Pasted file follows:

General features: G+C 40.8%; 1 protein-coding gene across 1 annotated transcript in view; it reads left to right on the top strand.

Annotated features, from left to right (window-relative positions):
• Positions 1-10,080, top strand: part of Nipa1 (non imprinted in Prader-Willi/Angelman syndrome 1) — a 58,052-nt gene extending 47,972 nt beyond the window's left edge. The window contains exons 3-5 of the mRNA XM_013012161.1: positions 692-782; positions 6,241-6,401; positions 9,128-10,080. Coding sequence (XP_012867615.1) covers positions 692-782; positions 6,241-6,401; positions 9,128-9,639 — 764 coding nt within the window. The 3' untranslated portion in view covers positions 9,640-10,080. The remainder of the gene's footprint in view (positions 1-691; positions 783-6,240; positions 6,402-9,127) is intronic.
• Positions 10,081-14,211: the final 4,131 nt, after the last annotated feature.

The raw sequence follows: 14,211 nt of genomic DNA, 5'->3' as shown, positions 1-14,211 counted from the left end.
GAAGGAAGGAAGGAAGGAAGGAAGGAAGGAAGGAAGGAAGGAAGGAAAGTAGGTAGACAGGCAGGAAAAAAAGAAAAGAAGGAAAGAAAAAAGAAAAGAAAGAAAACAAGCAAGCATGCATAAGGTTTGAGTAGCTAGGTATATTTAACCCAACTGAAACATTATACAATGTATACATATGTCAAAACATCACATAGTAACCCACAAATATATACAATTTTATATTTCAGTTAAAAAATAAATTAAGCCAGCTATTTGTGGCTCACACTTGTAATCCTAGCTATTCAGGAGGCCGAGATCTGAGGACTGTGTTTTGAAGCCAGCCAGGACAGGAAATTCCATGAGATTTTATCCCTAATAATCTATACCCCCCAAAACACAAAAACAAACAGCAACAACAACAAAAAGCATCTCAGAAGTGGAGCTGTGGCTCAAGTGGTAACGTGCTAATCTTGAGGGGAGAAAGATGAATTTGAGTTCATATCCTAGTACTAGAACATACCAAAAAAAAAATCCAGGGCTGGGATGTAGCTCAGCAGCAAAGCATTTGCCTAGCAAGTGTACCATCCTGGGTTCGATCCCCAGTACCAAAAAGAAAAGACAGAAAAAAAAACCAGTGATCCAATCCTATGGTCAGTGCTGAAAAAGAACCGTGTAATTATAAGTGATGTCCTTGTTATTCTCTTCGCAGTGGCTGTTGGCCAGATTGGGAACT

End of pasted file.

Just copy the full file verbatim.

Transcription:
General features: G+C 40.8%; 1 protein-coding gene across 1 annotated transcript in view; it reads left to right on the top strand.

Annotated features, from left to right (window-relative positions):
• Positions 1-10,080, top strand: part of Nipa1 (non imprinted in Prader-Willi/Angelman syndrome 1) — a 58,052-nt gene extending 47,972 nt beyond the window's left edge. The window contains exons 3-5 of the mRNA XM_013012161.1: positions 692-782; positions 6,241-6,401; positions 9,128-10,080. Coding sequence (XP_012867615.1) covers positions 692-782; positions 6,241-6,401; positions 9,128-9,639 — 764 coding nt within the window. The 3' untranslated portion in view covers positions 9,640-10,080. The remainder of the gene's footprint in view (positions 1-691; positions 783-6,240; positions 6,402-9,127) is intronic.
• Positions 10,081-14,211: the final 4,131 nt, after the last annotated feature.

The raw sequence follows: 14,211 nt of genomic DNA, 5'->3' as shown, positions 1-14,211 counted from the left end.
GAAGGAAGGAAGGAAGGAAGGAAGGAAGGAAGGAAGGAAGGAAGGAAAGTAGGTAGACAGGCAGGAAAAAAAGAAAAGAAGGAAAGAAAAAAGAAAAGAAAGAAAACAAGCAAGCATGCATAAGGTTTGAGTAGCTAGGTATATTTAACCCAACTGAAACATTATACAATGTATACATATGTCAAAACATCACATAGTAACCCACAAATATATACAATTTTATATTTCAGTTAAAAAATAAATTAAGCCAGCTATTTGTGGCTCACACTTGTAATCCTAGCTATTCAGGAGGCCGAGATCTGAGGACTGTGTTTTGAAGCCAGCCAGGACAGGAAATTCCATGAGATTTTATCCCTAATAATCTATACCCCCCAAAACACAAAAACAAACAGCAACAACAACAAAAAGCATCTCAGAAGTGGAGCTGTGGCTCAAGTGGTAACGTGCTAATCTTGAGGGGAGAAAGATGAATTTGAGTTCATATCCTAGTACTAGAACATACCAAAAAAAAAATCCAGGGCTGGGATGTAGCTCAGCAGCAAAGCATTTGCCTAGCAAGTGTACCATCCTGGGTTCGATCCCCAGTACCAAAAAGAAAAGACAGAAAAAAAAACCAGTGATCCAATCCTATGGTCAGTGCTGAAAAAGAACCGTGTAATTATAAGTGATGTCCTTGTTATTCTCTTCGCAGTGGCTGTTGGCCAGATTGGGAACT